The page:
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  • Author or Editor: G. Yelenosky x
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Abstract

Ancymidol (α-cyclopropyl-α-(4-methoxyphenyl)-5-pyrimidinemethanol) in soil mix retarded growth of potted citrus plants. Three-month-old ‘Valencia’ orange trees (Citrus sinensis (L.) Osb.) on one-year-old sour orange rootstock (C aurantium L.) grew 92% less in height than control plants in 5 months under greenhouse conditions with 0.10% active ingredient (ai) (by weight) concentration of ancymidol in the soil mix. Concentrations of 0.4% ai resulted in marked growth reduction of 3-month-old ‘Duncan’ grapefruit seedlings (C. Paradisi Macfad.). Other tests showed that neither ancymidol nor the reduced growth following its use increased cold hardening of ‘Valencia’ trees.

Open Access
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Abstract

‘Hamlin’ orange [Citrus sinensis (L.) Osbeck] flowers readily supercooled on young trees tested in a controlled-temperature room. Differential thermal analysis (DTA) determinations with thermocouples inserted into different flower parts indicated ice nucleation occurred from –3.8° to –6.1°C when flowers were attached to trees and from -8.1° to — 11.9°C when flowers were detached. Similar supercooling levels also were noted in ovaries and young leaves. Ice-nucleation-active (INA) bacteria apparently were not involved based on total bacteria counts and flower wash extracts sprayed on flowers. Supercooling of citrus flowers was comparable to flowers of deciduous fruit trees in temperate climate zones. Data indicate a degree of freeze avoidance not previously recognized in citrus reproduction organs.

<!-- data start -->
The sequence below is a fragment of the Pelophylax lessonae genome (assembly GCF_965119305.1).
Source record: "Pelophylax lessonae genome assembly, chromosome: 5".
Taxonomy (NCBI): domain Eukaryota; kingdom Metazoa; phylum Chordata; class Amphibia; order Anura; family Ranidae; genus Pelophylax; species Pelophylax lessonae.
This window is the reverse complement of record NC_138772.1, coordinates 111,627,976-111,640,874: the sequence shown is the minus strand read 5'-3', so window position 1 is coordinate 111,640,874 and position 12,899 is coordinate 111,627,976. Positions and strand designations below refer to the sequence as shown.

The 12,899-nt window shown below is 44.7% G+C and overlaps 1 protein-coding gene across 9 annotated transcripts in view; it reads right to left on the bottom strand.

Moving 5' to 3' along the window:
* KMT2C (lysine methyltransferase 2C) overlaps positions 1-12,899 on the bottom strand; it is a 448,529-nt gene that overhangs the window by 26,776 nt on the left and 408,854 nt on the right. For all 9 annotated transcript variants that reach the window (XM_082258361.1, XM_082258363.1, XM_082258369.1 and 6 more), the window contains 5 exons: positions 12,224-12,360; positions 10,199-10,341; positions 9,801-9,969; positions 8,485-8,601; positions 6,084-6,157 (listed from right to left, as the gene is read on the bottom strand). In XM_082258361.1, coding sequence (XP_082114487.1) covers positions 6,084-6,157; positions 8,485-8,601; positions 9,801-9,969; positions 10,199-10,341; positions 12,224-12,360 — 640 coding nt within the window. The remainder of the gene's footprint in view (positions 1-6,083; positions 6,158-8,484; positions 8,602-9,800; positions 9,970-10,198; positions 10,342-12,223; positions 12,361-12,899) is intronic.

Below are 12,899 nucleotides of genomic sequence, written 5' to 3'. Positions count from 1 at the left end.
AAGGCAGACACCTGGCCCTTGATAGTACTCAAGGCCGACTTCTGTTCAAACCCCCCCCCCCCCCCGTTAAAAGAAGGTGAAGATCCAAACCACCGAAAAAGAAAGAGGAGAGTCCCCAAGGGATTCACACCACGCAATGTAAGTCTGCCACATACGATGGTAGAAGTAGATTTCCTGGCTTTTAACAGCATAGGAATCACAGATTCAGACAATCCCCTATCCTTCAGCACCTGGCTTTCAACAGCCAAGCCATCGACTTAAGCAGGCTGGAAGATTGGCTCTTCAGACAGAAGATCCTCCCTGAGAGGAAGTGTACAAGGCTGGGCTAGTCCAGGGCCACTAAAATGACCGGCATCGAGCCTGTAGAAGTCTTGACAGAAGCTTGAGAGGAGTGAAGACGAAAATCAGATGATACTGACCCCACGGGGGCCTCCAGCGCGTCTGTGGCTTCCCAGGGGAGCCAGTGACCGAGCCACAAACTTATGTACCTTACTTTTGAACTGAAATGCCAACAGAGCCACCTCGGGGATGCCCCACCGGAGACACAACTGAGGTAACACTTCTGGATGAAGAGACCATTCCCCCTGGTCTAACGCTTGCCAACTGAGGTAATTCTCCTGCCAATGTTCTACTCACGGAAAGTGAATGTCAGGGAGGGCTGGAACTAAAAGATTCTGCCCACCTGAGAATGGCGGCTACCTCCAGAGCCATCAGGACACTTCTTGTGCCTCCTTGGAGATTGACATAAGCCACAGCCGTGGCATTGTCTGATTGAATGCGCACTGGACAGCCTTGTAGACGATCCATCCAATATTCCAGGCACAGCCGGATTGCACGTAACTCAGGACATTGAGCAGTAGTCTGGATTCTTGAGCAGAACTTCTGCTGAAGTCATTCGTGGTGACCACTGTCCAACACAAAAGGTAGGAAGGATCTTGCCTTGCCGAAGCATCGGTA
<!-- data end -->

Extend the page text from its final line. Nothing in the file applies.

Open Access
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Abstract

2,3,5-Triphenyltetrazolium chloride (TTC) reduction measures glucose equivalents of substances diffusing from plant tissues. Amounts of diffusing substances are greater from cold-hardened than unhardened citrus. These differences are colorimetrically distinguishable and identify citrus plants exposed to low temp in controlled environment studies.

Open Access
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Abstract

Amo-1618 at 500 to 10,000 ppm reduced plant growth when sprayed on seedlings of 3 species of citrus. The growth retardant affected rate of stem elongation, length of stem internode, and leaf shape, color, and texture. Objectionable tissue abnormalities did not develop.

Open Access
Authors: and

Abstract

Liquid crystals are a part of a large number of organic compounds which, upon heating, change from a viscous liquid to a clear isotropic liquid. Many liquid crystals are derivatives of cholesterol. In the transition stage between solid and isotropic liquid, liquid crystals possess light scattering properties which result in changes of color in response to changes in temperature (1).

Open Access

Abstract

Different concentrations and methods of applying paclobutrazol on citrus plants [Citrus limon (L.) Burm. f.] under greenhouse conditions suggest 102 ppm (a.i.) foliar sprays or 20 mg per 2.5 liter pot are threshold concentrations for visible change in growth and development. Most apparent was reduced shoot extension, largely the result of shortened internodes. The leaves were smaller than those on untreated plants but little changed in length/width ratios. Loss of mass (weight) was mostly in the main stem and primary root. The most effective application method was as a soil drench which induced changes in the root as well as the tops of plants. As a stem-sprout inhibitor, paclobutrazol was less effective than “Tre-Hold.” Chemical names used: β-[(4-chlorophenyl)methyl-α-(l,l-dimethylethyl)-1H,2,4-triazole-l-ethanol (paclobutrazol); 1.15% ethyl 1-naphthalene acetate (“Tre-Hold”).